9th Circuit: No bona fide error defense when relying on creditor to provide information
On August 17, the U.S. Court of Appeals for the Ninth Circuit reversed a summary judgment ruling in favor of a debt collector (defendant) accused of violating the FDCPA, determining the district court erred in concluding that the defendant qualified for the bona fide error defense. According to the opinion, the plaintiff incurred a debt to a medical provider (creditor), who eventually placed the debt with the defendant for collection. The plaintiff alleged that the defendant violated the FDCPA when it miscalculated the interest on the unpaid debt. While the parties did not dispute the issue of whether the defendant unintentionally violated the FDCPA when it miscalculated interest on the debt, the issue remained as to whether the defendant had reasonable procedures in place to qualify for the bona fide error defense. The defendant argued that it has reasonable procedures in place because its agreement with the creditor contained a requirement that the creditor supply it with accurate information for collection. The defendant argued “that this procedure was reasonably adapted to avoid violations of the FDCPA,” and that it should be entitled to the bona fide error defense. The district court agreed with the defendant and granted its request for summary judgment.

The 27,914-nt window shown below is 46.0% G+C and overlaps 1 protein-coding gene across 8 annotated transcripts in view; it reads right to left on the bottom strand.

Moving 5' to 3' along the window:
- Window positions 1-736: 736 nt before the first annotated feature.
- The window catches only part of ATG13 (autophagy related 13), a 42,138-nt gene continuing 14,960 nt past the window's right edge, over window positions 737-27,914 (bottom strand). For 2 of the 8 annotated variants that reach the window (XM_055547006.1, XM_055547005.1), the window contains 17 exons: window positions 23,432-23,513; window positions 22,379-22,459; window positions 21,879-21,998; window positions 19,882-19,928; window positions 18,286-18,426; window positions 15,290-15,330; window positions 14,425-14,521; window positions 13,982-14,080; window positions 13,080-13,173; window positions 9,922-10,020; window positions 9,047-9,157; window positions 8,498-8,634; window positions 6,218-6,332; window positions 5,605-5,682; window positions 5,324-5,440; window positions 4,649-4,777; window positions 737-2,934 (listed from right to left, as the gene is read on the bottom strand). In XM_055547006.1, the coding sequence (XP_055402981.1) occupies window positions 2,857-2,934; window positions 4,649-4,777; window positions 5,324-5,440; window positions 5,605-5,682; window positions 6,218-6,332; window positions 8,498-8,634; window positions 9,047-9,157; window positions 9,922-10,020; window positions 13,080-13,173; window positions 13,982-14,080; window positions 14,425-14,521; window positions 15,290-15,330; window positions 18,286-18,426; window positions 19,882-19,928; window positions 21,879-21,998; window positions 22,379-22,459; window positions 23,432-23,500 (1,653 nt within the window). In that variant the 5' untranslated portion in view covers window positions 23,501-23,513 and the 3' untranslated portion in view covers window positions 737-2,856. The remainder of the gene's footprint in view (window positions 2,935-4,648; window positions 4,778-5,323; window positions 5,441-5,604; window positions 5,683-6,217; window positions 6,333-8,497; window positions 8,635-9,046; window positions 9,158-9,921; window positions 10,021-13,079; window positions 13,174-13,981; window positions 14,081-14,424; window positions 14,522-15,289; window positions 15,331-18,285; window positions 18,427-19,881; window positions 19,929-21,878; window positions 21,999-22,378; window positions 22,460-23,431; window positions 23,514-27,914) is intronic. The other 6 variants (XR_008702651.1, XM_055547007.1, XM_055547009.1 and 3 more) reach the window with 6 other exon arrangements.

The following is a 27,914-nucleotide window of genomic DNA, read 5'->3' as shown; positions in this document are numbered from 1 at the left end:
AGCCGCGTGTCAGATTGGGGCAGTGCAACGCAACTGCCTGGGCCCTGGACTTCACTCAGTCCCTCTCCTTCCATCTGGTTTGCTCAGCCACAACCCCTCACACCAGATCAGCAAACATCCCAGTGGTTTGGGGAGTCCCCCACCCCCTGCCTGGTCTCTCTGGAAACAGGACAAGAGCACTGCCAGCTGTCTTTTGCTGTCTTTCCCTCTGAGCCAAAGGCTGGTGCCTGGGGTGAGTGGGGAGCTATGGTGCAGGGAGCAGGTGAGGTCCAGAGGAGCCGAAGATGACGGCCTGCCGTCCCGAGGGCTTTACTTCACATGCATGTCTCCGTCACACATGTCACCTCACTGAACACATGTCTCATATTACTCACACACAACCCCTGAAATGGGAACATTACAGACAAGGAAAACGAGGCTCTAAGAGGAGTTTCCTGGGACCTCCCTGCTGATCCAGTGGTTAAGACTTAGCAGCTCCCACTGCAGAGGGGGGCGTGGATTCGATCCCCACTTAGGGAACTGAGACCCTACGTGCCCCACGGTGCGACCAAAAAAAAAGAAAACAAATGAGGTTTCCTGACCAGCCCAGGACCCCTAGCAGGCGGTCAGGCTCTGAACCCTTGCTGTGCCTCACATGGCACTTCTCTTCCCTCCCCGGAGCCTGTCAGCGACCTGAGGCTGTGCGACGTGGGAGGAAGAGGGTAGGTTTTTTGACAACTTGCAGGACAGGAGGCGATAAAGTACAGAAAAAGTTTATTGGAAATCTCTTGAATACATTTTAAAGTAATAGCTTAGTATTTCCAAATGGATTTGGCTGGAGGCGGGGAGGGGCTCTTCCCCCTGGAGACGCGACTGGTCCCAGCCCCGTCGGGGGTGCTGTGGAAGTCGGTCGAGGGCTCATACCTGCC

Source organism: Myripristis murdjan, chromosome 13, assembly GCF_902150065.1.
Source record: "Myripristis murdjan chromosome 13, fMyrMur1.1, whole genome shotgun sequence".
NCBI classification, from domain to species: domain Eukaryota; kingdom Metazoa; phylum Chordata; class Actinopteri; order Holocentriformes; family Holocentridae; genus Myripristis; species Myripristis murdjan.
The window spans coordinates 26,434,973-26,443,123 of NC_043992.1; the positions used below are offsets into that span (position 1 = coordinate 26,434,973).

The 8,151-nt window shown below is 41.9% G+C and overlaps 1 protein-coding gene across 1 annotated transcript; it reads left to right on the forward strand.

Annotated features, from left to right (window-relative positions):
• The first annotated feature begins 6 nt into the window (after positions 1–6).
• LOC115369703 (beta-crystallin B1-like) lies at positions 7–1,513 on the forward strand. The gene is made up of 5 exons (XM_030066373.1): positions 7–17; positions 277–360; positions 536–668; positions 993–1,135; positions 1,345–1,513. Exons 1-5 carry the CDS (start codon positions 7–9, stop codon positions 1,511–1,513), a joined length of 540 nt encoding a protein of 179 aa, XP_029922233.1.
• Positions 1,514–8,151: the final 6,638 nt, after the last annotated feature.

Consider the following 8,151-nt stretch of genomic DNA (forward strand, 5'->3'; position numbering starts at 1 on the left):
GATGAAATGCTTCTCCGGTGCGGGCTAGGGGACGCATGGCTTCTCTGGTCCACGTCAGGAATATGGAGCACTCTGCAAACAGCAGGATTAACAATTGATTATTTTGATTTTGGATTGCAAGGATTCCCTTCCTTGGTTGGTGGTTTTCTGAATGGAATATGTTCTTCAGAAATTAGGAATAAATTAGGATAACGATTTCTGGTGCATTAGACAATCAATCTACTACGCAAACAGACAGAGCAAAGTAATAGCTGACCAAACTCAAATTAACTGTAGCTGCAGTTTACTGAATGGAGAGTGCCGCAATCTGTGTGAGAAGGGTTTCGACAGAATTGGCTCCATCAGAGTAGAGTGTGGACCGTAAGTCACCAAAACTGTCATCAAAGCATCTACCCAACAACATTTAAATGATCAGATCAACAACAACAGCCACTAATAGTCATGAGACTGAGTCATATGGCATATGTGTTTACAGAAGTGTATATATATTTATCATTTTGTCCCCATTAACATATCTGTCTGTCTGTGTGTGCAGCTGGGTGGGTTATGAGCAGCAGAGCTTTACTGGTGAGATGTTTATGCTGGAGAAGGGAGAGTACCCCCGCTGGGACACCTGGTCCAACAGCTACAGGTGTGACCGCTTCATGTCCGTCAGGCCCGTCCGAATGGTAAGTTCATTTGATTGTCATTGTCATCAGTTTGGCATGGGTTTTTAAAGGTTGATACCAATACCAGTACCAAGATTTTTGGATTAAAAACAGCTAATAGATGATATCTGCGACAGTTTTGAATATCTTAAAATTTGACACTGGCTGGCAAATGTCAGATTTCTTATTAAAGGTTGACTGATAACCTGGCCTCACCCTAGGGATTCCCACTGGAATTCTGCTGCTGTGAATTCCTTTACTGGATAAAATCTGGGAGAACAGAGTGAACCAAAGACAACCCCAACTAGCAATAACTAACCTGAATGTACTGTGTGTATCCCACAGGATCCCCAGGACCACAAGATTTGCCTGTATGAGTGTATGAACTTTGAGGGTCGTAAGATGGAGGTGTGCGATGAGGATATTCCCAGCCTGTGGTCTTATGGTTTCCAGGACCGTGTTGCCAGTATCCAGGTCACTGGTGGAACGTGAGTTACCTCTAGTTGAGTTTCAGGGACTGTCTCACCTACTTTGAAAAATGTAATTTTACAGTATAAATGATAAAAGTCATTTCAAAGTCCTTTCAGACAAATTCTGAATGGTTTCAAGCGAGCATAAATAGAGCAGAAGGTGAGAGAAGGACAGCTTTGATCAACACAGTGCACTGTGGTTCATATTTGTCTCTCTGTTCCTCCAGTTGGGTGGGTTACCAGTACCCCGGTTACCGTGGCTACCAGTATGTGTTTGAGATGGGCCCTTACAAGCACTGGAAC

On appeal, the 9th Circuit determined that relying on creditor-clients to provide accurate information is insufficient to establish a bona fide error defense. Moreover, a “boilerplate agreement” between the creditor and the defendant “effectively outsourced the defendant’s statutory duty under the FDCPA,” the appellate court held, noting that defendants are not allowed to simply rely on the information they are being provided.